No-one knows fear quite like Jason Fox. He joined the Royal Marines at 16, and spent over a decade in the Special Forces, acting as a counter terrorism and demolition expert, not to mention a combat swimmer.
He is also the latest guest on the Gentleman’s Journal podcast. In an interview where the 41-year-old tells us about his upbringing, the arduous Marines training process and how he has made the transition into a television presenter in later life, we asked the former military man how he deals with fear, and overcomes adversity. Here are the key 8 tips and techniques you can apply in everyday life…
Perseverance is key
When Fox decided to join the military, he was initially turned away from the careers office because he couldn’t complete the first physical test. Did this stop him?
“I decided what I was going to do, and there was a careers office not far from where we lived. I walked in, and there was this older guy who told me to get on a pull-up bar and try to do some pull-ups,” says Fox. “I did a few, but not enough. He told me to come back in a few weeks’ time. I came back, did enough and then went on to the next phase of training.”
Don’t focus on your fear or pain
The training for the Royal Marines is famously difficult. But it wasn’t the Endurance Course, or 30 mile speed march that Fox found the most difficult to complete.
“I found the Tarzan assault course the worst,” he reveals. “It’s only 13 minutes, but it’s pretty much 13 minutes of sheer hell. I don’t know if I ever found that happy place, I think I just switched off. It’s easy for me to switch off. Just plod on, take in the scenery.”
Focus on making a difference
If you’re worried about failing to make a difference, or have an effect on proceedings, take a chance, says Fox. It’s worse to take a back seat and fail than it is to take a chance.
“There’re a lot of awesome, awesome soldiers in the Marines, and only some make it to Special Forces,” says the military man. “In Special Forces, you’re given a lot more autonomy — a lot more rope to hang yourself with, basically. You’re left alone, to get on with it. You’ve all got a voice and an element of say in the plans. So you know that you’re a strategic asset. You know you’re having a big impact.”
If you train, you’re more likely to succeed
As a combat swimmer, Fox spent more time than most underwater, swimming around three feet under the surface in pitch black with apparatus. But was he scared? According to Fox, the extensive training quelled his fears.
“I don’t know whether anyone really enjoys that,” he laughs. “But, when you knew you had a week’s worth of diving coming up — and most of the stuff you do is of night, as well — it takes a while to get used to. They ease you into it, but you can’t see, and every time you have a nightmare and get something tangled up. There’s always a drama. But the training prepares you. When something happens, you know what to do.”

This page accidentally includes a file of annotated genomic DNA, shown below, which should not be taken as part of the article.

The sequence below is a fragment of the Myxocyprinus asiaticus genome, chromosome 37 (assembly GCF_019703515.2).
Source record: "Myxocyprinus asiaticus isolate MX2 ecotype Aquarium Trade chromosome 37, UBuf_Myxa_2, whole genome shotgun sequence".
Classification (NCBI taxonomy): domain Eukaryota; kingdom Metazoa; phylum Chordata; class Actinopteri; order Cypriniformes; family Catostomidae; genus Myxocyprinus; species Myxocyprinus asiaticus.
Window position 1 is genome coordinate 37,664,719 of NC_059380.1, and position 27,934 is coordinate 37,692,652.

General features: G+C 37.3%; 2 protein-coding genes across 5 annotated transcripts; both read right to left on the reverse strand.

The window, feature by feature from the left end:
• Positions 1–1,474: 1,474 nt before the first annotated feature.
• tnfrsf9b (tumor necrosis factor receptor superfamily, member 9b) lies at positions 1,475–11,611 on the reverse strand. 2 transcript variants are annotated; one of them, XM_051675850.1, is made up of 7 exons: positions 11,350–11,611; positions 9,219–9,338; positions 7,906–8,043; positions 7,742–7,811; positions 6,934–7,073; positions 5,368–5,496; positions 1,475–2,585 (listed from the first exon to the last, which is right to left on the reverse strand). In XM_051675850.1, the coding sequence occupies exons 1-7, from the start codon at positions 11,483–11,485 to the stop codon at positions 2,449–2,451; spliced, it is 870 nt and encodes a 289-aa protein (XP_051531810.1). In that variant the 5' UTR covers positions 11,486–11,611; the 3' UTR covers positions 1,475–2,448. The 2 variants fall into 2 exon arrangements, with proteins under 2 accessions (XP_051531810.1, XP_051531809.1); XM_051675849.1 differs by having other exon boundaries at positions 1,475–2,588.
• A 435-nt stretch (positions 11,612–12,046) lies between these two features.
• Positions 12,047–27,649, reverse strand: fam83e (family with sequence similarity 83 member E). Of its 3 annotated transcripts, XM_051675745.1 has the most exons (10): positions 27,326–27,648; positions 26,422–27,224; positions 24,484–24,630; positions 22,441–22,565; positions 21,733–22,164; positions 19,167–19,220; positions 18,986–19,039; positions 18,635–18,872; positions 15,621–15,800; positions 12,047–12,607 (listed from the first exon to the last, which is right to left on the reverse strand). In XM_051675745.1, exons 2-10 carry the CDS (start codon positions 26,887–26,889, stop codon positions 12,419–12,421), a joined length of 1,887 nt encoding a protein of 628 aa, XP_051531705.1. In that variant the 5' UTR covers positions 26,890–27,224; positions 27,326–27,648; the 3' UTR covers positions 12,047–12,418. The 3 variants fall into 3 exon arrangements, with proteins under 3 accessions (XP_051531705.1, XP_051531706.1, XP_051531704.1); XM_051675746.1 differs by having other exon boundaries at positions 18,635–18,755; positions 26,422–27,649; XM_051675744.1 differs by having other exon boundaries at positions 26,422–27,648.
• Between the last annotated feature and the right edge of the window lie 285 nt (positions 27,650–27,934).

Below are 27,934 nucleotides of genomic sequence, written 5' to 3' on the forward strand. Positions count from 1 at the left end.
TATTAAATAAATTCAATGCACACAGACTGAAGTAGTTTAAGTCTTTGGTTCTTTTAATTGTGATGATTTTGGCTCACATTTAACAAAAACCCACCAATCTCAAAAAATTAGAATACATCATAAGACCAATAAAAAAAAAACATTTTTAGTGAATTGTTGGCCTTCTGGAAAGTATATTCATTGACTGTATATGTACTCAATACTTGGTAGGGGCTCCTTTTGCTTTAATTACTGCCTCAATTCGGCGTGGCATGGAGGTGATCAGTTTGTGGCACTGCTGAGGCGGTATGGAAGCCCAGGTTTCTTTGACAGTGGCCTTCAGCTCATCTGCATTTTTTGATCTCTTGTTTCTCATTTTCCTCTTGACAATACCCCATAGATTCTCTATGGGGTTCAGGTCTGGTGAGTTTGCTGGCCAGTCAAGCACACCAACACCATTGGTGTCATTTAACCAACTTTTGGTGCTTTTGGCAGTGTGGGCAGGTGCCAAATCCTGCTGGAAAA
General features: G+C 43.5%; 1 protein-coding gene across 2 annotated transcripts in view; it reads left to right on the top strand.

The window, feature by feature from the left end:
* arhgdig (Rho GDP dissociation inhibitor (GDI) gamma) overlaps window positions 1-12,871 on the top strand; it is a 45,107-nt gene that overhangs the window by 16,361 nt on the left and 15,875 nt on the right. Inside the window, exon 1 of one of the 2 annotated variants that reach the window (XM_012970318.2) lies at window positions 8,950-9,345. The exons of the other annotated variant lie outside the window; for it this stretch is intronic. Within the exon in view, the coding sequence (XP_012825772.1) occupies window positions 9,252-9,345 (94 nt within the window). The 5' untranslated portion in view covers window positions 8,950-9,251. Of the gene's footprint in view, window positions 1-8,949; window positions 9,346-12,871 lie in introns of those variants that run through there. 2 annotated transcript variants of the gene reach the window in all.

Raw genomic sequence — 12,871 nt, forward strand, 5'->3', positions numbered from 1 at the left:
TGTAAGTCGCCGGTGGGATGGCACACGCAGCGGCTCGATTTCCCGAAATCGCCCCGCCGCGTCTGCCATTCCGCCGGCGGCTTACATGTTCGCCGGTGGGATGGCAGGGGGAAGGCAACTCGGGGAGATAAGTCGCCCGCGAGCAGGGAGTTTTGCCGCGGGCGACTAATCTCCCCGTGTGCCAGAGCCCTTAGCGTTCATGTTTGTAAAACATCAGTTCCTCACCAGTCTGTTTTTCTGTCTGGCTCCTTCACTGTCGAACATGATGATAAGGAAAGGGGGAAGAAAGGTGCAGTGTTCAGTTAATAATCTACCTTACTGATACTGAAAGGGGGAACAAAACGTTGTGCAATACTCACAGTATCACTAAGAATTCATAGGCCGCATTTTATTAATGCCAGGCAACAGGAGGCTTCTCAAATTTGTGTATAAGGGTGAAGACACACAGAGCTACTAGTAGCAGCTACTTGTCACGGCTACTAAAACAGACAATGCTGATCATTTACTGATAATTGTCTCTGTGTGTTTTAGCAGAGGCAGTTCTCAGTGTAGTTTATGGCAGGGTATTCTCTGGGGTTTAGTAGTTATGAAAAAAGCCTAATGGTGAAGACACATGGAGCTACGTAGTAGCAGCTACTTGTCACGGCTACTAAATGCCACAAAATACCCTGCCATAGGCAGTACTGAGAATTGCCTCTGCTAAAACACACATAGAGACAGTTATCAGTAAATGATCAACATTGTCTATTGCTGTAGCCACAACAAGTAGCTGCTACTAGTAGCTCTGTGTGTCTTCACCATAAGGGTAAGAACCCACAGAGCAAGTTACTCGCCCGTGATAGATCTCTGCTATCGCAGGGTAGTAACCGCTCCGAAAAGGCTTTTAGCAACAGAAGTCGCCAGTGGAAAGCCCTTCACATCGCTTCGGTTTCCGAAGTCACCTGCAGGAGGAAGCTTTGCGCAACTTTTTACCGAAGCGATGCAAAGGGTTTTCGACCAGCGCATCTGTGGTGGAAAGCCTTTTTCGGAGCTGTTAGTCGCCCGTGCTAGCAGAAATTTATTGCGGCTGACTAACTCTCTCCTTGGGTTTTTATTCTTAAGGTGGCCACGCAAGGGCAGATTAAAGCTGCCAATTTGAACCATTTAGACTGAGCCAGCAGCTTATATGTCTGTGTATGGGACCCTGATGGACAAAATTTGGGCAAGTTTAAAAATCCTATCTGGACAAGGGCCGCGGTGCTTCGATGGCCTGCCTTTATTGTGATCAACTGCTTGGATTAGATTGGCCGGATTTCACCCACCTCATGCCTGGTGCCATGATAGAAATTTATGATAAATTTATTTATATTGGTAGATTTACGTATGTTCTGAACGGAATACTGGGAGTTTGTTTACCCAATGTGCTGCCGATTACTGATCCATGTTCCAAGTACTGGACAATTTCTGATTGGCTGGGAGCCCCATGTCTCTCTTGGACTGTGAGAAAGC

Don’t ever panic in a bad situation
As a combat diver, Fox quickly learned that panic is your enemy. Fear is healthy, but the moment you let it take hold of you, you’ll be overwhelmed.
“Be calm and collected,” advises the former diver. “You know that you need to be calm. If you start panicking, it’ll all go pear-shaped pretty quickly. Throughout your military career, they put you in difficult situations until you start to relax. Until you’re used to that pressure, and you know you can handle that situation. And that allows you to remain quite calm.”
Take a breath and slow things down
Whatever the situation, Fox advises that when confronted by fear your first move should be to take a breath, take a beat and slow things down.
“You have the ability to take a deep breath and slow things down,” he says. “Take a moment, compose yourself — don’t start flapping — and then deal with what you have to deal with. Don’t squirm around like a headless chicken, because then everything will go wrong. You can usually slow a situation down. Breath. Take whatever you need, be that six seconds or six minutes. And then swing into action.”
Be confident in yourself
It can be difficult, when shaken, to believe that you have the skills and resolve to overcome a bad situation. But Fox, who admits most of his strength came from those around him, says that confidence is a key part of succeeding against fear.
“Take confidence in yourself,” he says. “Know that you’re capable of something. And, if there’s a team around you, then look around and take confidence from them.”
Let yourself feel the fear
After living and fighting through combat and warzones, Fox has learned that while you can overcome fear, you can’t escape it. As such, you can’t ignore it, and must embrace it — as he did when he felt the most scared of his entire career…
“I was in the middle of a gunfight, laying in a ditch, taking cover,” says Fox. “And it was later on in my career as well, so it wasn’t something I wasn’t used to. But I had a feeling coming over me, just for a few seconds, that I wanted to be back at home as a 10-year-old with my mum.
“And I think that was the emotion of fear setting in, and I wanted to go to a happy place. But I gave myself a slap around the face — metaphorically — and took confidence in myself.”
Jason Fox: How to conquer fear
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